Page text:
When you select your location, either by clicking on the map or by entering a post code, the outline of the electricity supply area fed from your local major substation is drawn. All of the data held and all of the analysis done in the Carbon Tracer App is for this “BSP” substation. BSP stands for Bulk Supply Point and we have some 270 of these across the Western Power Distribution area. Any customers inside this same area polygon will get identical results from the Carbon Tracer App. The location of the BSP is positioned on the map and represented in the key with a round, purple transformer icon.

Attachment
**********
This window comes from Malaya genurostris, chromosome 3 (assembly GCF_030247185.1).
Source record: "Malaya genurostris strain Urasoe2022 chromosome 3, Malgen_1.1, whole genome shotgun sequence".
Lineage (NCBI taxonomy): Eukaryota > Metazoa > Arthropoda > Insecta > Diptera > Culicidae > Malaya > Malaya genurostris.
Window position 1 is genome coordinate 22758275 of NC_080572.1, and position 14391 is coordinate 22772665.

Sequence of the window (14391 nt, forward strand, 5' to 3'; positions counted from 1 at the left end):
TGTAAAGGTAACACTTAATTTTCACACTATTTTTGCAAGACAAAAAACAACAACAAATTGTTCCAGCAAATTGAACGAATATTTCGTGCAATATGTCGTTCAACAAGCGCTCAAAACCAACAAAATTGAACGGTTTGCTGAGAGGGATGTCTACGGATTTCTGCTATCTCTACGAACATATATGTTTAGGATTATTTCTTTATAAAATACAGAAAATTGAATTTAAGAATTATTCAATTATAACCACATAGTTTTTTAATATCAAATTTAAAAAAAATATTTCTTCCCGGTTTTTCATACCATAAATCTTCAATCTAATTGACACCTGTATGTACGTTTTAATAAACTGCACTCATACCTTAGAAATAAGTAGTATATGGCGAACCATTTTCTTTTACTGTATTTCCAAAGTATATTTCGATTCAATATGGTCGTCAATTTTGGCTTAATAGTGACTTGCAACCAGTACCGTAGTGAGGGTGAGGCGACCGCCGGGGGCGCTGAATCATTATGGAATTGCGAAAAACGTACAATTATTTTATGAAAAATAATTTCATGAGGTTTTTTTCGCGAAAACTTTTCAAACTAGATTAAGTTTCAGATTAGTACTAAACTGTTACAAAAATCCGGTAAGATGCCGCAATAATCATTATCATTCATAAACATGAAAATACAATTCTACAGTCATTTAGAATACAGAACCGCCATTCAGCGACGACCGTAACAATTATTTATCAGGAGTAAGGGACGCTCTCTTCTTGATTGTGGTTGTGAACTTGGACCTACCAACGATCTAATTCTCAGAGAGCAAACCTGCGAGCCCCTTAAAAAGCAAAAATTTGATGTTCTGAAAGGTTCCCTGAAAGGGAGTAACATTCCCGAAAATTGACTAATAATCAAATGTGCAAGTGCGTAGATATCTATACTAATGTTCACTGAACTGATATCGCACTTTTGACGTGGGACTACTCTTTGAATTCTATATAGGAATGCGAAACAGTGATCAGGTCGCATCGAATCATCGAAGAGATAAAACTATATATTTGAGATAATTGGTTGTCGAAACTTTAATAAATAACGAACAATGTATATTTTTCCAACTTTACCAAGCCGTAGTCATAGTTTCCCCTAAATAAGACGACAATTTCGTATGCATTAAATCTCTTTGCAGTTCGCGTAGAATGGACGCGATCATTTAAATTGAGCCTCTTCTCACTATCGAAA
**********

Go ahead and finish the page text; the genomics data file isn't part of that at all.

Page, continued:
We choose to use the BSP to do our analysis as this is a meaningful level to do it at. There is usually sufficient local generation attached at this level to give workable results without the amount of data needed to give the results being unworkable within the App itself.
The BSPs are classified broadly into four categories: Urban, Rural, Mixed (partly Urban, partly Rural) and Midday. The latter are slightly unusual as their peak demand is dominated by light industry and occurs around midday. Most other locations have a peak demand in the evening.
BSPs vary greatly in size with some of the rural locations extending over much of a county, while in city locations a BSP may just supply a city district. Larger rural BSPs can have more renewable generation as there is more room for wind farms and solar parks in the countryside.